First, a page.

Tuesday, February 24, 2009

A Reconciliation on Gay Marriage

02/23/09 NY Times:

David Blankenhorn is president of the Institute for American Values and the author of “The Future of Marriage.” Jonathan Rauch is a guest scholar at the Brookings Institution and the author of “Gay Marriage: Why It Is Good for Gays, Good for Straights and Good for America.” In this opinion article, they propose that Congress

"bestow the status of federal civil unions on same-sex marriages and civil unions granted at the state level, thereby conferring upon them most or all of the federal benefits and rights of marriage. But there would be a condition: Washington would recognize only those unions licensed in states with robust religious-conscience exceptions, which provide that religious organizations need not recognize same-sex unions against their will. The federal government would also enact religious-conscience protections of its own. All of these changes would be enacted in the same bill."

02/23/09 The Corner (National Review Online): Maggie Gallagher, president of the National Organization for Marriage, claims that "gay rights groups have shown little willingness to offer any substantive religious-liberty protections at the state level," and that a federal civil-unions law would be used "to endanger DOMA and state marriage laws."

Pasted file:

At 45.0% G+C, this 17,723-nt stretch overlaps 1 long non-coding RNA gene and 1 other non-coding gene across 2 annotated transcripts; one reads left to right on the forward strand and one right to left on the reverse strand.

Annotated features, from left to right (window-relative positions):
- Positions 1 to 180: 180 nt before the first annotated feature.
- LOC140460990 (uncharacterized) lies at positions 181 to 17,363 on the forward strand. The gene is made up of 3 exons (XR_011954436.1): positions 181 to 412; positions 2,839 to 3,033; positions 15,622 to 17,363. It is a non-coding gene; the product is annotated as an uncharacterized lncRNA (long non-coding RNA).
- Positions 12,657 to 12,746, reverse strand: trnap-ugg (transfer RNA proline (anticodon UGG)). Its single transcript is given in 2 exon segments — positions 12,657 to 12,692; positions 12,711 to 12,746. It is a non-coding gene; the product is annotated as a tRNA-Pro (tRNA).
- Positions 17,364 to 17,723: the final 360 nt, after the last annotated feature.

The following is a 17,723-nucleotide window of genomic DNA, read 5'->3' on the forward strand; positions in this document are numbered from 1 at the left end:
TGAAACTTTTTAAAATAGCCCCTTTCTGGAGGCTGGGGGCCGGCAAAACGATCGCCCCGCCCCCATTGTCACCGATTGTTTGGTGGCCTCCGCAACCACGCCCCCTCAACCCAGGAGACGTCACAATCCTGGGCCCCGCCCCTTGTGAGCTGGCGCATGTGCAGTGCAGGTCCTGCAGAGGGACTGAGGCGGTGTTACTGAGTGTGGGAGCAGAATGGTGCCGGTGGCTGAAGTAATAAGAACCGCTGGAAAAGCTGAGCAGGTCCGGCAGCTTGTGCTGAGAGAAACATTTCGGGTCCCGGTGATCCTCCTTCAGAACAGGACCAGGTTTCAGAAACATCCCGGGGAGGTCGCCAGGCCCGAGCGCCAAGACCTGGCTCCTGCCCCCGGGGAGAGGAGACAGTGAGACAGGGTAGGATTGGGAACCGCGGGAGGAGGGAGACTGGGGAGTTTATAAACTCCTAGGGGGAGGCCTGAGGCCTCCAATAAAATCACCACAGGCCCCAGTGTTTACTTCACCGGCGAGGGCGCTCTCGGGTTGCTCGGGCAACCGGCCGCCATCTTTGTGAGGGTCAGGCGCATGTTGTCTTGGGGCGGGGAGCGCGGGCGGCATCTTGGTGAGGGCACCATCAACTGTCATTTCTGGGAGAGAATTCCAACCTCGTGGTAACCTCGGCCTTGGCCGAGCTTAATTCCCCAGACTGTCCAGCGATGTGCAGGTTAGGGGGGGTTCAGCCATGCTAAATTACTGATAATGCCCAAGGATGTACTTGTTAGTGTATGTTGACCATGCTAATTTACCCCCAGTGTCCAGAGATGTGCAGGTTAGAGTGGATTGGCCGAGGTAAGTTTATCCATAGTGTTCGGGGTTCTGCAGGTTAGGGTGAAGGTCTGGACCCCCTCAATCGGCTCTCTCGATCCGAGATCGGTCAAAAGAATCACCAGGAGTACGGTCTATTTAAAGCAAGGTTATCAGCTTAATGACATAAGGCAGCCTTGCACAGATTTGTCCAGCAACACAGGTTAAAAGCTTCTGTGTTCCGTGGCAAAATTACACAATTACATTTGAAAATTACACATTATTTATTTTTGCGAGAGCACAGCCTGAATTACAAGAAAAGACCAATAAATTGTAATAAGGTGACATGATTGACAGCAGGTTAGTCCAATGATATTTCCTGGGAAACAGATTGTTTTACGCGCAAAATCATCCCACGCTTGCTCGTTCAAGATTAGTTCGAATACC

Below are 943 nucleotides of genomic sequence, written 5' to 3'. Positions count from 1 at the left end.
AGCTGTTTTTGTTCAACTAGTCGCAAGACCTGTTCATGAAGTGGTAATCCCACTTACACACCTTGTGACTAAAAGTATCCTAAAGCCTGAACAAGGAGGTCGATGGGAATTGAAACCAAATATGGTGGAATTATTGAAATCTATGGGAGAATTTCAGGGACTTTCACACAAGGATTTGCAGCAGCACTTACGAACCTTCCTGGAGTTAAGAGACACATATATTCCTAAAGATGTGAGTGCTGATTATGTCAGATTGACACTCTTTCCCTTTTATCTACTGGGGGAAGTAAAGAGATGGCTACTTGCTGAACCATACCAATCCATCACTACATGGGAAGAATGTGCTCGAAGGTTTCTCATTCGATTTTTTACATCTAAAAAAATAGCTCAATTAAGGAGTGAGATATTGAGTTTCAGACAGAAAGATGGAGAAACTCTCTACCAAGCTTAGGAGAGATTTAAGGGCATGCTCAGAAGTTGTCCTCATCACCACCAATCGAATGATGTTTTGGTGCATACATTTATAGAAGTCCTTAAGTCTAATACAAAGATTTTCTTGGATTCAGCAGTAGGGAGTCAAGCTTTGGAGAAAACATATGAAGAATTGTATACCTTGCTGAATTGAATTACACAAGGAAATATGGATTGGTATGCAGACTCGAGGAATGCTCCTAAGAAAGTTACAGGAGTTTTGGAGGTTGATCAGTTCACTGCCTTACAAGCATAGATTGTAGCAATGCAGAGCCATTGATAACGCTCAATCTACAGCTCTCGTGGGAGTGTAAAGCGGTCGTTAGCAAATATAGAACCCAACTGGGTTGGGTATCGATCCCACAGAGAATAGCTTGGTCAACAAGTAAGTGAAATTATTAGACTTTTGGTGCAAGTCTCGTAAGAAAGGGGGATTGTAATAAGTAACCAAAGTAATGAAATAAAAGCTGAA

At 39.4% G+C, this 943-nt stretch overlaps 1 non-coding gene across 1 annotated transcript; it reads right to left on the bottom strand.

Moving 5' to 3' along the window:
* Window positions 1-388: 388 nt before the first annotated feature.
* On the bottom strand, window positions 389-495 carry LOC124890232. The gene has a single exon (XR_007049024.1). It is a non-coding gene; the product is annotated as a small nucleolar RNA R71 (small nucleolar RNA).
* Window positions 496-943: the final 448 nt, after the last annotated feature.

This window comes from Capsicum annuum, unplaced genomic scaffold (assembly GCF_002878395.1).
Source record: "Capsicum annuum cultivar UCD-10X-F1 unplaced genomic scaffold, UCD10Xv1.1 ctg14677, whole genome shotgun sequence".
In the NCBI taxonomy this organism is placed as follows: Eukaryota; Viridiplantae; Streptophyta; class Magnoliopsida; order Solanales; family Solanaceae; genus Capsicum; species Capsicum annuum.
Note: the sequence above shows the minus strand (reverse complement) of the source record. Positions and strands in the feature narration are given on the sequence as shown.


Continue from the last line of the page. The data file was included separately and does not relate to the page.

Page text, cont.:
02/24/09 ADF Alert: According to the Alliance Defense Fund, "[t]his proposal has already been offered as a compromise by many leading pro-family organizations. But, it has been rejected [by] proponents of marriage redefinition, because the real battle here is about defining societal norms[,] not benefits." Glen Lavy, Senior Vice President of ADF's Marriage Litigation Center, has claimed that " 'same-sex "marriage' advocates want to force the government and their fellow citizens not just to extend benefits to same-sex couples, but to fully endorse such relationships by extending legal status to them.

02/24/09 comment by Michael Ginsborg: Australia has recently adopted the Same Sex Relationships (Equal Treatment in Commonwealth Laws – General Law Reform) Bill of 2008. This sweeping reform represents an alternative model for extending the rights and benefits of marriage, even if it falls short of recognizing an equal right to marry. The Blankenhorn-Rauch proposal of federal civil unions involves, by its own terms, a "separate-but-equal" legal status for same-sex couples, with a First Amendment allowance for religious discrimination, and an allowance for "religious-conscience" forms of government discrimination. Australia's new law has been designed to ban discrimination against same-sex couples, without creating a separate legal status arguably at odds with that status' anti-discriminatory intent. Instead, the Australian Bill confers federal recognition of equal treatment with respect to federal rights of de facto couples. According to family law practitioner Andrew McCormack of HopgoodGanim, in Brisbane:

"The rationale behind the Bill was to ensure that same sex couples have the same rights and privileges under Commonwealth legislation as opposite sex couples. It provides legislative recognition to same sex partners and their children to ensure that children are not disadvantaged due to the construction of their family unit."

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